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Man playing Padel tennis on a court on his own

Padel: what is it and how should you fuel your game?

Dan Ellis, Performance Nutrition Lead at the Lawn Tennis Association (LTA), explains what padel is, why it's good exercise, and how players can keep themselves fuelled and hydrated to play at their best.

What is padel?

Modern padel is generally considered to have originated in Mexico in 1969. It's an easy-to-learn and sociable variation on tennis: the rules and scoring are broadly similar, but it's usually played doubles, the court is smaller, and you serve underhand. Shots can be played off the walls around the court, as in squash, but the ball is considered out if it hits a wall before bouncing.

Is padel good exercise?

Padel is considered a largely aerobic sport interspersed with high- and very high-intensity actions (depending on the player's strength, agility, and speed.)1

During a small piece of work undertaken at the National Tennis Centre, energy expenditure of 450-580 calories per hour for males and 350-450 calories per hour for females was seen in the small group of recreational players under investigation. This will of course vary with player level, weight, and movement around the court.

As playing padel buns energy, it's no surprise that regular padel practice has been shown to improve body composition and fitness.2 To maximise these benefits, playing padel should be paired with a well-balanced, healthy diet.

Both serious and social players should be thinking about the basic macronutrient structure of their meals, ensuring a good-quality lean protein source to help recovery and strength, carbohydrate to fuel and refuel after a tough battle on the court, some healthy fats, and of course a plentiful variety of colourful vegetables.

What are the recommendations for pre-match fuelling?

This largely depends on the player level. If you are meeting friends for a social match in the evening, it would be good to bracket your matches with a carbohydrate-rich meal.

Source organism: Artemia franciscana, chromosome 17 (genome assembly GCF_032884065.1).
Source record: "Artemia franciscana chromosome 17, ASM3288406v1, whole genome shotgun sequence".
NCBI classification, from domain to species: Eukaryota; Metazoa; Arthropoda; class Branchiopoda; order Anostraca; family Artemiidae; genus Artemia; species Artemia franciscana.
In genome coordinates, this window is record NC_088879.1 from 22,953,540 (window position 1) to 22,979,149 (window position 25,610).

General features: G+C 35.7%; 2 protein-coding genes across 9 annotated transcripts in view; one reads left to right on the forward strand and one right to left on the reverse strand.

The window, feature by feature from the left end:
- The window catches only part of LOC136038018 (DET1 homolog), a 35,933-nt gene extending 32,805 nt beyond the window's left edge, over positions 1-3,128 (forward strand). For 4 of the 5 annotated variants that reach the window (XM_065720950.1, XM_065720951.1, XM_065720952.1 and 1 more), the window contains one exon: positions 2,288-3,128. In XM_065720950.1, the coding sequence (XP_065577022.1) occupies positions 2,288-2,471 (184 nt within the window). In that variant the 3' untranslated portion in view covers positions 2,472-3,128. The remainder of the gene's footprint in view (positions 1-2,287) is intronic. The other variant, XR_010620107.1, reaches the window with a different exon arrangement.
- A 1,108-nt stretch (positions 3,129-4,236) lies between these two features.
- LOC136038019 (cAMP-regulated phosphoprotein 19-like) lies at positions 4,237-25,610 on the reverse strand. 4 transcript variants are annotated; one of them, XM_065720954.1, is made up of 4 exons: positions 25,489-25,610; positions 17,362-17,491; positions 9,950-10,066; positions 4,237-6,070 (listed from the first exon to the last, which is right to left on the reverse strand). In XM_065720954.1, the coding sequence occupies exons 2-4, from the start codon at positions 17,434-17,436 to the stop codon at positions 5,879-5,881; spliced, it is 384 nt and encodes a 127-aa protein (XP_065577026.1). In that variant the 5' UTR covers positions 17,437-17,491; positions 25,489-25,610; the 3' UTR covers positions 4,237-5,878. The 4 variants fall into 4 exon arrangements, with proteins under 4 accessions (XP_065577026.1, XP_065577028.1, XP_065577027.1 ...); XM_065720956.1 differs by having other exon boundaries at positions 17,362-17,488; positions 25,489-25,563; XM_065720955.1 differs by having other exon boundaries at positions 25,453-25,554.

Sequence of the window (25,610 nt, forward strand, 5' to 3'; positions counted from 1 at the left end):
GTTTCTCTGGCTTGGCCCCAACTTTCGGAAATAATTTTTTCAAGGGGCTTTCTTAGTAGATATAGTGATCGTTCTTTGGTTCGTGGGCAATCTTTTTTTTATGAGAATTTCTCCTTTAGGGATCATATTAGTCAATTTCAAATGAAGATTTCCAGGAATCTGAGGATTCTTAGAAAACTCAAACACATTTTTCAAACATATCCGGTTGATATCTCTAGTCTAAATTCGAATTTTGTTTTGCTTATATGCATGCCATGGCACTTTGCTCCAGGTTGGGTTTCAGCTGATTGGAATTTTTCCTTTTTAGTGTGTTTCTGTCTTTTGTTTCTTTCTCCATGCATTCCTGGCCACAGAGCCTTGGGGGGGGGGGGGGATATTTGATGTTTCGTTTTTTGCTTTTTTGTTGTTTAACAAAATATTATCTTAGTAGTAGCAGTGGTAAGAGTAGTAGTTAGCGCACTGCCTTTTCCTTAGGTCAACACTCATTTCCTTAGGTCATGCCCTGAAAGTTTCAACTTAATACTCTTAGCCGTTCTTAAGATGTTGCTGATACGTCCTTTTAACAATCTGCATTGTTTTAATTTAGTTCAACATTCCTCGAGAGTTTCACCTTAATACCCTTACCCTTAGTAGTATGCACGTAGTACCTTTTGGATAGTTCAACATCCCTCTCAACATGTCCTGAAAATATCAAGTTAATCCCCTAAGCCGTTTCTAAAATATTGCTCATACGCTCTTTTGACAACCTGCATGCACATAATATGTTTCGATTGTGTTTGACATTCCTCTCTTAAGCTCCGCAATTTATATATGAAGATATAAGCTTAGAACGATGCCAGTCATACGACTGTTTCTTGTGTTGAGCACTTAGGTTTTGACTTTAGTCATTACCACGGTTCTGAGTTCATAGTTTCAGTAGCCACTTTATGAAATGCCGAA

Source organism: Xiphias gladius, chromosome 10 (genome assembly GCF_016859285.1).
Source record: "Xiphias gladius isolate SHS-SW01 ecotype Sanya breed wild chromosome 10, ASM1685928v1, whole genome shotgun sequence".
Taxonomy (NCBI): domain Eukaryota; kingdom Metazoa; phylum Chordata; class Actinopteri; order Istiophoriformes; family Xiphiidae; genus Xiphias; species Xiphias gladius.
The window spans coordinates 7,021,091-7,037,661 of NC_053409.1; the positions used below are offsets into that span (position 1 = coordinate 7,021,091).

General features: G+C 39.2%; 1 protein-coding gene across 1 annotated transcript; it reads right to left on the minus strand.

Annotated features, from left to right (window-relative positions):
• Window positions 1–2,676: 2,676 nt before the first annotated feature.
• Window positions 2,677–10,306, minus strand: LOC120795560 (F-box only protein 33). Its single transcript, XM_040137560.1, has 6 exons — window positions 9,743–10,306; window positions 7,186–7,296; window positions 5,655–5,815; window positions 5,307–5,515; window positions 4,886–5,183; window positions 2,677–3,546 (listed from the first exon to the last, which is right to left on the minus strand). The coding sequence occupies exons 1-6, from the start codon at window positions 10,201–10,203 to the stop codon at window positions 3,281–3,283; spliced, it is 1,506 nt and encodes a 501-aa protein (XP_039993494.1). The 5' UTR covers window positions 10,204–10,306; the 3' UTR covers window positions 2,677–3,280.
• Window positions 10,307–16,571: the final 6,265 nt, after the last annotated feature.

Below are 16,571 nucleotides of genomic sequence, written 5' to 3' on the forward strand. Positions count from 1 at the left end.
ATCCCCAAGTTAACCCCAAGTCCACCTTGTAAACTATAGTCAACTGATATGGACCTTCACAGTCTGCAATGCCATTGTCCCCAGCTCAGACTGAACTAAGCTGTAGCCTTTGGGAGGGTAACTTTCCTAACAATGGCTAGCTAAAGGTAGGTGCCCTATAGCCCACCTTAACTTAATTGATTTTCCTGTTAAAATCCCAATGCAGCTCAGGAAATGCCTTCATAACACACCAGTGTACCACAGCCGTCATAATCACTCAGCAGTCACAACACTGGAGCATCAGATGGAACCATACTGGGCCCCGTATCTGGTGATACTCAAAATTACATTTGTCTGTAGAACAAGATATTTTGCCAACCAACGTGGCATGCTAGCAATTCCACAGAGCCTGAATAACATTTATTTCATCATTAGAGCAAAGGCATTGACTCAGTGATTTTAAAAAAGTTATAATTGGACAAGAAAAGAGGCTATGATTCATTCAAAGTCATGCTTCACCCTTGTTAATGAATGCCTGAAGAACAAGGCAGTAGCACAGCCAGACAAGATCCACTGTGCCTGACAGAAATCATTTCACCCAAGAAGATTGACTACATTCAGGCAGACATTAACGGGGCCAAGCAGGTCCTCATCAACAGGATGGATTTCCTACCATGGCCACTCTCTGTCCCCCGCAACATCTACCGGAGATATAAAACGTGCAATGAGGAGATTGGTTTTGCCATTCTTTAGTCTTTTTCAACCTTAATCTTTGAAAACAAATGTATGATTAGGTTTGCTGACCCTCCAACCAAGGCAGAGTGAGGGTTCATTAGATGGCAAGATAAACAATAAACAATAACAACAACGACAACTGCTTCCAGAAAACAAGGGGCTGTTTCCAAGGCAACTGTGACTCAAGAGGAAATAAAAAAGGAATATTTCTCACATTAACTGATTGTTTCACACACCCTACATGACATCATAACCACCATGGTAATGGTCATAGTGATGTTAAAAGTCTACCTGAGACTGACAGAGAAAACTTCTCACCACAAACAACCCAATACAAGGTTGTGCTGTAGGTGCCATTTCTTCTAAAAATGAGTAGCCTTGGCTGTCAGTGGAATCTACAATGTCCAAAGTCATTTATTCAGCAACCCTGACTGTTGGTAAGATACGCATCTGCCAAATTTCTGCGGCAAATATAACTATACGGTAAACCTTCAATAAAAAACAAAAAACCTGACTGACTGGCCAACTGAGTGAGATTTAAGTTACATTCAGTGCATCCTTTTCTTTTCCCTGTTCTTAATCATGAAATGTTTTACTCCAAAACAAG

Simply ensure you have a lower GI (Glycaemic Index) lunch, so high in slow-burning carbohydrates such as sweet potato, pasta, pulses and oats, snack in the afternoon to prepare yourself (peanut butter and banana), and have some carbohydrate in your post-match meal to replenish the energy used.

You should also include a lean protein source to support muscle repair from all those short, sharp explosive movements and sudden changes of direction, such as lentils, white fish and chicken.

At the higher level, padel is an intermittently high-intensity sport, and players should bear this in mind when preparing for matches and maintaining performance during training. A daily intake for this group of players would be 3-5g of carbohydrate per kg of body weight on lighter training days, and 6g upwards on heavier days.3

Energy-boosting foods

Nuts, fish and fruit on a table

The food we eat each day impacts many physiological processes that can affect the way we perform, both mentally and physically. Here are our top energy sources.

Find out more

How can you help your energy levels while playing padel?

This again depends on player level, which will affect how long matches are likely to last. When considering the match length of the higher-level player (over two hours in some cases), some carbohydrate during the match could be beneficial to stabilise blood glucose levels. This could be in the form of carbohydrate-rich snacks, sports drinks, or energy gels.

How important is hydration in padel?

The importance of general daily hydration is widely known, and of course active individuals should be considering the fluids they lose during exercise, and replenishing them on top of their daily fluid intake.

During the warmer months, the enclosed nature of a padel court means that airflow through the court is reduced. When we consider that the evaporation of sweat is key to keeping the body temperature controlled, this reduced airflow makes this evaporation a bit trickier, which means we end up sweating more.

Some players may find sweat losses hard to equal with fluid intake while on court, which means rehydration should carry on after the match has finished. A simple trick to understand your fluid losses is to weigh yourself before and after your match without any heavy or wet clothes on. This will give you an idea of how much fluid you need to drink to rehydrate: this is 1.5 litres for every 1 kg lost, taken in gradually over the next few hours.

Nutritional supplements for padel players, with nutritionist Rob Hobson

Energy gels range

"At a social level, you may only need a good electrolyte to mix with your water to help keep you hydrated and replace most minerals. Maintaining a healthy, balanced diet is also important for gleaning appropriate levels of vitamins and minerals, as well as protein for muscle repair.

"At a higher level, players may choose to invest in carbohydrate gels to maintain their energy levels during longer games and training sessions – opting for a gel that combines fructose and glucose is the best combination for quick glucose absorption.

"Players may also want to supplement with caffeine to overcome fatigue and help improve mental focus during longer games. As padel courts are covered, players should be aware of their vitamin D status, as this can make them more susceptible to infection and promote fatigue."

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